Standard deviation of Financial Assets (Shares) – Business risk σ=i=1n(XiX¯)2n1 Albanez et al. (2012), Bastos and Nakamura (2009), Bastos et al. (2009), Bradley et al. (1984), Barros et al. (2013), Kayo and Kimura (2011), Terra (2007), Zani et al. (2014), Thippayana (2014), Dang et al. (2014), Yeh (2011)

Correlation between specific variables of firms from Latin America and in the USA

Variables Size Tangibility EBIT margin ROA ROE ROI Current liquidity Risk
Size 1 0.796** 0.008 0.042** 0.017 0.000 −0.069** 0.063**
Tangibility 1 0.008 0.035* 0.007 0.002 −0.132** 0.073**
EBIT margin 1 0.127** 0.021 0.038** −0.046** 0.003
ROA 1 0.246** 0.373** 0.034* −0.001
ROI 1 0.002 0.016
Current liquidity 1 −0.032*
Risk 1

**Indicates coefficient significant at 0.01 level; *significant at 0.05 level

Descriptive statistics of indebtedness of the sampled countries

Statistics Argentina Brazil Chile Colombia Peru Mexico USA
Total ST LT Total ST LT Total ST LT Total ST LT Total ST LT Total ST LT Total ST LT
Mean 12.97 55.66 5.29 27.05 29.77 16.77 29.52 23.45 19.41 14.31 17.48 9.08 19.54 24.22 19.08 14.98 22.19 10.53 31.80 19.99 28.77
Median 9.98 56.54 1.75 23.58 25.45 13.20 26.19 18.80 18.59 6.96 14.39 5.99 16.99 22.48 14.31 11.68 19.21 6.28 28.24 16.89 25.39
Minimum 0.00 0.04 0.00 0.66 3.62 0.00 0.02 0.82 0.00 0.01 1.05 0.00 0.00 4.07 0.02 0.00 2.16 0.00 0.00 2.42 0.00
Maximum 53.00 100.0 40.63 380.7 185.8 380.6 606.8 163.7 157.8 375.1 64.97 34.19 68.30 78.02 81.33 89.12 89.53 55.09 362.9 86.73 347.9
SD 12.20 32.96 7.77 23.97 22.43 20.18 34.65 17.10 13.77 49.93 12.24 9.22 14.36 11.75 17.08 13.51 14.61 11.07 23.51 11.65 22.83
Kurtosis 0.63 −1.36 5.53 74.17 15.82 144.4 205.0 12.93 26.73 48.46 4.30 0.16 −0.35 1.23 0.53 4.02 4.07 2.50 50.74 1.72 52.95
VC 0.94 0.59 1.47 0.89 0.75 1.20 1.17 0.73 0.71 3.49 0.70 1.01 0.74 0.48 0.90 0.90 0.66 1.05 0.74 0.58 0.79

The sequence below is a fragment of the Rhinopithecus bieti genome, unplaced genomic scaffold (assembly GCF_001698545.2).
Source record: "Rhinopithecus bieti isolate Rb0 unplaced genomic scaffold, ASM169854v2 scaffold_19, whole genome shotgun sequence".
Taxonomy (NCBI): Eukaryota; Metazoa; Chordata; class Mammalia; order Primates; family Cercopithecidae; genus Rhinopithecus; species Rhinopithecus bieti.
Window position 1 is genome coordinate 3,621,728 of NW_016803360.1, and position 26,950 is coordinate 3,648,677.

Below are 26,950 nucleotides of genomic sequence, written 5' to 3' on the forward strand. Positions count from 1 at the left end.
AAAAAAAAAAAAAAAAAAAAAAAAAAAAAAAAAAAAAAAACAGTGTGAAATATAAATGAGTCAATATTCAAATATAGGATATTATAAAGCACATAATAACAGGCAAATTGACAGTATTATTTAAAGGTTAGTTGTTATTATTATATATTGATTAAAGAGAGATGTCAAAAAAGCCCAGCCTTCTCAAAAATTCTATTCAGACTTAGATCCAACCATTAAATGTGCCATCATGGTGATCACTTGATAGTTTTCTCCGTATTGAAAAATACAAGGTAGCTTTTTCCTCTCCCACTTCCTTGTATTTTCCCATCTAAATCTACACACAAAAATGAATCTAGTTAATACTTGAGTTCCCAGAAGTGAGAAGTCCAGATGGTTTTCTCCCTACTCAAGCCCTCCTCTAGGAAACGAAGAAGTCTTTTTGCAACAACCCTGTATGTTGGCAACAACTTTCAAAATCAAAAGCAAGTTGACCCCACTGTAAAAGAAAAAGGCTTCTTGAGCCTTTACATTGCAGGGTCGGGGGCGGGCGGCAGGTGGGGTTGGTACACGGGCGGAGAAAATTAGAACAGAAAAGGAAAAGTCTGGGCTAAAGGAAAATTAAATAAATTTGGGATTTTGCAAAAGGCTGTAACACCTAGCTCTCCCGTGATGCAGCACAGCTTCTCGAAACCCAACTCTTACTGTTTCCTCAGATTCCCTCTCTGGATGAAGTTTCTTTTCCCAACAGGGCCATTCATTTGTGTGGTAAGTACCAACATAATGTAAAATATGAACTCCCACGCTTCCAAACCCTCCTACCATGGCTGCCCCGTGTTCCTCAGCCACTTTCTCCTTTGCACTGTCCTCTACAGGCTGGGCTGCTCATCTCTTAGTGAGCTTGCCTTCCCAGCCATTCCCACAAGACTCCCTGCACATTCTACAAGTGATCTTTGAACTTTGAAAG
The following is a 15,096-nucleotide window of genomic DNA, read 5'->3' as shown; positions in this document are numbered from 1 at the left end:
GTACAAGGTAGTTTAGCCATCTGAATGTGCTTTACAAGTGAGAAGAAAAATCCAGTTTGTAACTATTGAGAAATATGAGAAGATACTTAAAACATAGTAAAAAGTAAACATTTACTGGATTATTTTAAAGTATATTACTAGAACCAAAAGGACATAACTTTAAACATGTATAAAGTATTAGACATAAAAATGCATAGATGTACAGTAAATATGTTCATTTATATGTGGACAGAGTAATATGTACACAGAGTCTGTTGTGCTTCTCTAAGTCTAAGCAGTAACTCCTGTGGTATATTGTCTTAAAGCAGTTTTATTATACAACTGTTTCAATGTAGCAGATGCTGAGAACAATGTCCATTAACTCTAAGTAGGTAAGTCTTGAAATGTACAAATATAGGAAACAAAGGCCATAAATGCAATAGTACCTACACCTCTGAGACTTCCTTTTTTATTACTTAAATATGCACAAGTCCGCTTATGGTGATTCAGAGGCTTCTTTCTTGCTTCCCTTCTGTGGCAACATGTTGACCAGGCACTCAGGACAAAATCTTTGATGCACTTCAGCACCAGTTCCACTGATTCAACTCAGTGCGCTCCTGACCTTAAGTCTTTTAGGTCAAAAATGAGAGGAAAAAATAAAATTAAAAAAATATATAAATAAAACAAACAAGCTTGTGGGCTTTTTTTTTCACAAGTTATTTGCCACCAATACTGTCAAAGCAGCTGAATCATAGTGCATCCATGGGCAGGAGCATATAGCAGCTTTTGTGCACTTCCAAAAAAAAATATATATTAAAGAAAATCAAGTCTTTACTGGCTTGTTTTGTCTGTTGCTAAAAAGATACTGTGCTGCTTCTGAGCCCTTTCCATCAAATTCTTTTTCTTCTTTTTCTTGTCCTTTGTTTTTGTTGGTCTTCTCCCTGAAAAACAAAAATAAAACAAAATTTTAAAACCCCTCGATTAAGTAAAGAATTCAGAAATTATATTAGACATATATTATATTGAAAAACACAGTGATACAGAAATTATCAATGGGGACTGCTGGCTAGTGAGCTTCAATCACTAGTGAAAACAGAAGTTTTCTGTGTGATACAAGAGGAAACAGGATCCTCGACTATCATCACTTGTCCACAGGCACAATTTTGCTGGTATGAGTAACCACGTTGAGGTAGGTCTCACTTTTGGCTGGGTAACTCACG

T represents total

Descriptive statistics of the indebtedness of Latin American companies

Statistics Total debt (%) Short-term debt (%) Long-term debt (%)
Mean 23.35 29.46 15.26
Median 20.25 23.71 12.08
Minimum 0.00 0.04 0.00
Maximum 606.77 185.85 380.56
SD 25.23 23.07 17.17
Kurtosis 181.09 8.11 132.19
VC 1.08 0.78 1.13

Descriptive statistics of debt specific factors of the sampled firms (USA)

Region/statistics Size Tangibility EBIT Margin ROA ROI C. Liquidity Risk
Latin America
Mean 594,310,000 31.92 13.54 4.33 7.90 2.59 64.43
Median 5,511,700 24.01 11.02 4.29 6.59 2.02 1.71
Minimum 15,079 0.00 −5379.40 −82.57 −245.14 −4.16 0.00
Maximum 116,310,000,000 20.49 5189.50 126.62 594.06 34.54 5535.60
SD 4,674,400,000 24.17 206.31 10.54 20.63 2.26 319.42
Kurtosis 393.420 221.17 513.49 21.17 351.54 51.55 100.68
VC 7.865 5.96 15.24 2.44 2.61 0.87 4.96
Mean 16,151,000,000 33.55 −23.83 4.13 14.98 2.36 8.53
Median 5,719,300,000 24.00 11.93 3.93 5.96 1.95 3.26
Minimum 125,950,000 0.00 −99050.00 −170.26 −327.36 0.29 0.12
Maximum 858,290,000,000 28.88 107.95 75.61 7008.90 17.47 10051.00
SD 42,420,000,000 32.22 1788.10 9.59 193.19 1.52 184.66
Kurtosis 170.000 112.79 3058.20 56.41 944.71 12.37 2847.10
VC 2.627 2.52 75.03 2.32 12.90 0.65 21.64

Multicollinearity test for Latin and North American companies

Model Non-standardized
t Significance Collinearity statistics
B Standard model Beta Tolerance VIF
Total debt
(Constant) 0.000 0.013 −0.018 0.985
Size −0.010 0.022 −0.010 −0.441 0.659 0.365 2.742
Tangibility −0.005 0.022 −0.005 −0.216 0.829 0.360 2.779